Friday, June 10, 2011
Top 10 DO’S and DON’T for Employers under the Alabama Immigration Act
By: Tommy Eden, Attorney
On June 9, 2011, Alabama Governor Robert Bentley signed into law the Beason-Hammon Alabama Taxpayer and Citizen Protection Act (the “Act”). This is a sweeping Act to crack down on illegal immigrants that both supporters and opponents call the toughest of its kind in the country, going well beyond a 2010 Arizona law that caused an uproar and was appealed to the U.S. Supreme Court. The Alabama Act is generally effective September 1, 2011. Several of the new provisions govern employers and impose significant new obligations. The following list is a Do’s and Don’t summary of the employer obligations contained in the 70 page Act:
1. Don’t knowingly employ, hire for employment, or continue to employ an unauthorized alien to perform work within the State of Alabama. You must verify the status of every new employee through the federal E-Verify procedures and fire unauthorized aliens.
2. Do enroll in E-Verify. Each and every business entity or employer must enroll in E-Verify to verify the employment eligibility of every new employee no later than April 1, 2012. E-Verify provides a safe harbor so that an employer who uses the E-Verify system “shall not be deemed to have violated [Section 15] with respect to the employment of that employee.” A business entity or employer that uses E-Verify to verify the status of an employee in good faith “and acts in conformity with all applicable federal statutes and regulations is immune from liability under Alabama law for any action by an employee for wrongful discharge or retaliation based on a notification from the E-Verify program that the employee is an unauthorized alien.” Do schedule Form I-9 Supervisor Training because the E-Verify system is only as good as the information collected. Do put an E-Verify policy in your employee handbook and make sure you are using the latest version of Form 1-9. Do have an outside audit done of your Form I-9s and Immigration Practices. E-Verify is an employer’s only get out of jail card with Immigration Compliance and Enforcement (ICE) and the only safe harbor under the Alabama Immigration Act.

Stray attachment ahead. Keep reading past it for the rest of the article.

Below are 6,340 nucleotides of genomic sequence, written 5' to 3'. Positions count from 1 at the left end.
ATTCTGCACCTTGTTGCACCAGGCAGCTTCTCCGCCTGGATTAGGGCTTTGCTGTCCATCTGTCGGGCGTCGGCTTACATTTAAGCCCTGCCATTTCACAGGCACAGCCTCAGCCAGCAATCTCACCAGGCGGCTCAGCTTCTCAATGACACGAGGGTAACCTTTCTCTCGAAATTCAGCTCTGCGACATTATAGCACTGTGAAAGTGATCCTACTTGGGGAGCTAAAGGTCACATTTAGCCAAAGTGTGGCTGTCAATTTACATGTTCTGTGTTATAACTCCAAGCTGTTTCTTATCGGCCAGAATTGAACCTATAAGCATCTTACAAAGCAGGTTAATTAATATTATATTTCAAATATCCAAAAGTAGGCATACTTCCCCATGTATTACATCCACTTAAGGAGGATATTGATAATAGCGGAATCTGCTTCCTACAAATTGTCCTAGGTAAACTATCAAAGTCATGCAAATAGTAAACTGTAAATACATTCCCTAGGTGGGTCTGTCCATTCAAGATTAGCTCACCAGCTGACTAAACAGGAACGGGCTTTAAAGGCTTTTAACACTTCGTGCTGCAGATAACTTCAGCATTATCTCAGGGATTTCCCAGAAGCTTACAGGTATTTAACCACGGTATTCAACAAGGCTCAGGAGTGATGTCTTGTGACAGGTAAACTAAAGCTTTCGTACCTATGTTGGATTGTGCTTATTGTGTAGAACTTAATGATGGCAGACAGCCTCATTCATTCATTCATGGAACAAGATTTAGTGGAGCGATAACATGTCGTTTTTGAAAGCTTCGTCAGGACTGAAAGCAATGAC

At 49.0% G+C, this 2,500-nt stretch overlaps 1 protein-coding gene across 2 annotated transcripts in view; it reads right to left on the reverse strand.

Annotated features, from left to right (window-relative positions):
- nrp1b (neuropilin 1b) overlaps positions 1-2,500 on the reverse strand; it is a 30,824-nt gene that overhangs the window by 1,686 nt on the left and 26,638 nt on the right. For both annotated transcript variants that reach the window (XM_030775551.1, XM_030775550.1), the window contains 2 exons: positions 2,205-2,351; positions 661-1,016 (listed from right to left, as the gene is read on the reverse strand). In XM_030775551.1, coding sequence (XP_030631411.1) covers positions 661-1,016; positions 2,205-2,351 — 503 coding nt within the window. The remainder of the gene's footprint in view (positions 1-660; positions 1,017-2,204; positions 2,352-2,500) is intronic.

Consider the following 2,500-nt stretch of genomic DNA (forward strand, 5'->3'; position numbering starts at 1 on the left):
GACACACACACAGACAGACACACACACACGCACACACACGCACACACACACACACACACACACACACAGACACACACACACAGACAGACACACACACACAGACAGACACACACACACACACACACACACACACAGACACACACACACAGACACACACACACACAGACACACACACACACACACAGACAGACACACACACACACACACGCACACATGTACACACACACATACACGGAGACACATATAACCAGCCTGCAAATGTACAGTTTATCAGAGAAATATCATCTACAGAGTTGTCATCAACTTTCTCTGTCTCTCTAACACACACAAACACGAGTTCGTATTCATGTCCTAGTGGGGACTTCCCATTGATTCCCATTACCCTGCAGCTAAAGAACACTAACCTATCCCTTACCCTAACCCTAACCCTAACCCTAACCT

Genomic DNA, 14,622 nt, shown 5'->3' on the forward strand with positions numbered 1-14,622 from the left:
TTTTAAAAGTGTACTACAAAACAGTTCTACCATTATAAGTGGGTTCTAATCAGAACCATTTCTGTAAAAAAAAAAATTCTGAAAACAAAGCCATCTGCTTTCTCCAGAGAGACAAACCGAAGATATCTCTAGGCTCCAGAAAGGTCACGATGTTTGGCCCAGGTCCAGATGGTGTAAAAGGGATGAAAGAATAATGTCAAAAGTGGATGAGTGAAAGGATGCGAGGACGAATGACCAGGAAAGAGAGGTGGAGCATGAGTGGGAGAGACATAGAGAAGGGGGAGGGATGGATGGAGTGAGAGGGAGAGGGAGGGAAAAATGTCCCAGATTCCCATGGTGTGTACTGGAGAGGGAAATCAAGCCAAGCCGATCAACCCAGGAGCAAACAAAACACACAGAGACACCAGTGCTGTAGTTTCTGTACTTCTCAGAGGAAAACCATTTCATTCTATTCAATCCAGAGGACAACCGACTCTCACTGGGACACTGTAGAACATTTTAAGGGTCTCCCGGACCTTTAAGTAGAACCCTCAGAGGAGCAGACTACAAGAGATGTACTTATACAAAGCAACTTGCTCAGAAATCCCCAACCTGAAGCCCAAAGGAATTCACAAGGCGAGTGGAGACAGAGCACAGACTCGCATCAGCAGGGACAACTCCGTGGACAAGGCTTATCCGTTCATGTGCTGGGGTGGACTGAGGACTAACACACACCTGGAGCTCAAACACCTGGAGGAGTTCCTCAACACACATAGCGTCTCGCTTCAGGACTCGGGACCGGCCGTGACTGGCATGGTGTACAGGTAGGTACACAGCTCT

3. Do terminate any employee if you become aware of their illegal status. The employer could face severe penalties involving probation and suspension of business license.
4. Don’t deduct from state income or business taxes any wages, compensation or remuneration of any kind, whether monetary or otherwise, for services paid to an unauthorized alien. A business entity or employer who knowingly fails to comply will be liable for a penalty equal to 10 times the business expense deduction claimed.
5. Don’t discriminate. An employer may be liable for failure to hire a job applicant who is a United States citizen, or who is an alien authorized to work in the United States, while retaining any employee who the employer knows, or reasonably should have known, is an unauthorized alien. The employer can be sued by the unsuccessful applicant in an Alabama civil action for discrimination under Section 17 and awarded compensatory relief, court costs and reasonable attorney’s fees.
6. Don’t enter into contracts with illegal aliens. The Act provides that no court shall enforce the terms of, or otherwise regard as valid, any contract between a party and an alien unlawfully present in the United States.
7. Don’t pick up day labor in your vehicle. The Act makes it illegal to stop a vehicle on a street, roadway or highway “to attempt to hire or hire and pick up passengers for work at a different location if the motor vehicle blocks or impedes the normal movement of traffic.” This applies regardless of citizenship or alien status.
8. Don’t house an illegal alien. It is illegal to “conceal, harbor, or shield” an alien from detection in any place, including any building or vehicles, if the person knows or recklessly disregards that the alien is illegal in United States. Similarly, it is illegal to induce an alien to come to or reside in Alabama if the person knows or recklessly disregards the fact that the alien will be in violation of federal law.
9. Don’t transport an illegal alien. It will be illegal to transport an alien “in furtherance of the unlawful presence of the alien in the United States, knowingly or in reckless disregard to the fact that the alien has come to, entered, or remained in the United States in violation of federal law.”
10. Don’t rent to an illegal alien. It is illegal to harbor an unlawful alien by entering into a rental agreement with the alien, if the person knows or recklessly disregards the fact that the alien is in the United States illegally.
Alabama Immigration Law Does and Don't PPT on slideshare on my Linkedin profile page. Any Associations who need help can contact me
Tommy Eden is a Lee County native and attorney with Capell & Howard, P.C. and a member of the ABA Section of Labor and Employment Law, and presented throughout the State of Alabama on Immigration Workplace Compliance and also to the Governor’s Commission in 2011. Tommy can be contacted at firstname.lastname@example.org or 334-501-1540 and a more detailed summary of the Act is at www.alabamahrlaw.com